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William Orchard (d.1504)


William Orchard was a master mason who lived in Barton in Headington. He was also the chief (possibly the only) architect of Oxford between 1460 and 1500.

Orchard owned a quarry at Headington and supplied stone to the colleges of Oxford, and lived in Barton in “a lyttel house with an orchard called the Pale and three acres of land”. This house, which was owned by Magdalen College, was probably on the site of Barton End at the end of Barton Road (within easy reach of the Magdalen Pit in the days when Headington was not bisected by the London Road).

From 1468, Orchard was in charge of the building of Magdalen College, and he is also believed to have built the roof of the Divinity School, where five of the vault-bosses have the initials “WO” carved on them.

By the early 1470s William Orchard had married his first wife, Agnes, and they had a son, John Orchard the Younger, and also a daughter Anne. John became a chorister at Magdalen College and studied there in 1485–7, taking a BCL degree.

In 1472 Orchard (“aliter Mason de Oxonia”) and Agnes his wife were granted a lease of the Pike Inn in Oxford by Balliol College.

The foundation stone of Magdalen was laid on 5 May 1474, and its buildings were occupied in 1480.

On 24 April 1484 Orchard’s lands, “arable and inarable, in the field of Berton [Barton] in the demesne of Hydyngton” were granted to John Atkyns of Hedyngton and his assigns for ten years; and on 21 August 1490 he leased to William Fermour “a mese [house] lying in the town of Hedyngton”, in the west end of the same, late in the hands of John Jenyns, with all the lands, pastures and meadows, excepting the grove called “Hasyll Grove” for five years. Jenyns was also to have the carriage of the stone from the Quarry at a rent of 13s 4d.

Orchard’s draft will of 1490 mentions two properties in Headington: Jenyns Place (which the above lease identifies as lying to the west of Headington, near Hazel Grove), and Hills House (possibly his house in Barton Road):

I will, gyfe & grant after my dissese & Agnes my wif that my ferme place of Edyngton, named sumtyme Jenyns Place be charged to pay oute of the same unto the feliship of Magdallyn College of Oxford foresayd to pray for my soull vis. viiid. ons in the yere…. Item I gef & grant that my sone John the younger have after my dicese & Agnes my wif my place at Hedyngton named ther Jenyns Place with 11 acres & a dim. of Querri of ston ther, to have & to hold the forsaid place with the 11 acres & a dim. of querry to the forsaid John & his heirs for evermore…. Item I will, gief & grant unto my doughter Anne my house with the appertinance in Hedyngton named Hils house, to have & to hold the house with the appertinance unto the said Anne to her heirs for evermore.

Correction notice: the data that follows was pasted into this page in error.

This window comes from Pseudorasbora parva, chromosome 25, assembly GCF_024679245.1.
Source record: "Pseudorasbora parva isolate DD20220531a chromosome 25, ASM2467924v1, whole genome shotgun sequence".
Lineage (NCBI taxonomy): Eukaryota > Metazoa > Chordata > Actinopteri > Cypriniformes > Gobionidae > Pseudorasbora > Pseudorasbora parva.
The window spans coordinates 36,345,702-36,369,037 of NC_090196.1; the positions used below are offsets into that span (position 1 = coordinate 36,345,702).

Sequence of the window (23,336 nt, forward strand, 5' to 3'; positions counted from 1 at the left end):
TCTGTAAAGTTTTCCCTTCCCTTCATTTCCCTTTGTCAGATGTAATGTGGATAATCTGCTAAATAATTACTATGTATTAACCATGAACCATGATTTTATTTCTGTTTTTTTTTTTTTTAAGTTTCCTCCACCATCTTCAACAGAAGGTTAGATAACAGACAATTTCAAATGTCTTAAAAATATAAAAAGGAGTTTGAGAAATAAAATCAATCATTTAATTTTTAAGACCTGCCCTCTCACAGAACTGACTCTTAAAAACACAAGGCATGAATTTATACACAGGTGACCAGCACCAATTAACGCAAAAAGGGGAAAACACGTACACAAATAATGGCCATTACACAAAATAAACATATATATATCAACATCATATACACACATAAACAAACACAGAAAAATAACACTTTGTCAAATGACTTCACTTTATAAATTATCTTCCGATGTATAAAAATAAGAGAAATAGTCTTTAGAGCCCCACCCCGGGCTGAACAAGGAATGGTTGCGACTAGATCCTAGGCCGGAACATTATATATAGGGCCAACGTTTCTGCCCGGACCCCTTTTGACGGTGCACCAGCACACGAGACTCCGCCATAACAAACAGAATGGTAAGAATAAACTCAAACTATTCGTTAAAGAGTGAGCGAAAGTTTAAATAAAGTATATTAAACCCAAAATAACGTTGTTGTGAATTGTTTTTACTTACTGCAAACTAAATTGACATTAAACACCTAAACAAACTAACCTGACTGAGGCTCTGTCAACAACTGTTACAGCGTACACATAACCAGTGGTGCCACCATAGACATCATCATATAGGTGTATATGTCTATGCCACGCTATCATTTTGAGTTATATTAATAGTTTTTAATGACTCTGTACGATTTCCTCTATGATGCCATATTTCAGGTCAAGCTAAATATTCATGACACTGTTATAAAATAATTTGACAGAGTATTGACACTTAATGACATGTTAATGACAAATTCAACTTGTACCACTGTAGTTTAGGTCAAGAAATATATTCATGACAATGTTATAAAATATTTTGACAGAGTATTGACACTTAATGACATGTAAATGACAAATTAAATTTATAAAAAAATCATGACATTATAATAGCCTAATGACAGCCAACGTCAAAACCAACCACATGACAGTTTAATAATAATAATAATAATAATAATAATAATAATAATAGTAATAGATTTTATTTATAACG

In the event, his wife Agnes predeceased him, and it appears that their children may have done so as well..

Orchard married again: his new wife was Katherine, but he does not appear to have had any children by her.

In his final will dated 21 January 1503/4, Orchard left his second wife “a grove lying at Heddyngton townys end”. (Grove here does not mean a wood, but a piece of enclosed land, possibly his quarry; the town’s end of Headington would have been to the east.) He died soon after making his will, which was proved in the Vice-Chancellor's Court on 14 March. He was named in it as William Archard, alias Mason.

By his request Orchard was buried in in the church of the Augustinian priory of St Frideswide’s (now Christ Church Cathedral), where he had probably been responsible for the building of the vault of the choir and the cloisters.

William Orchard’s name was given to a new Close in Old Headington in the 1960s.


There is a much fuller entry on William Orchard in the Oxford Dictionary of National Biography
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© Stephanie Jenkins

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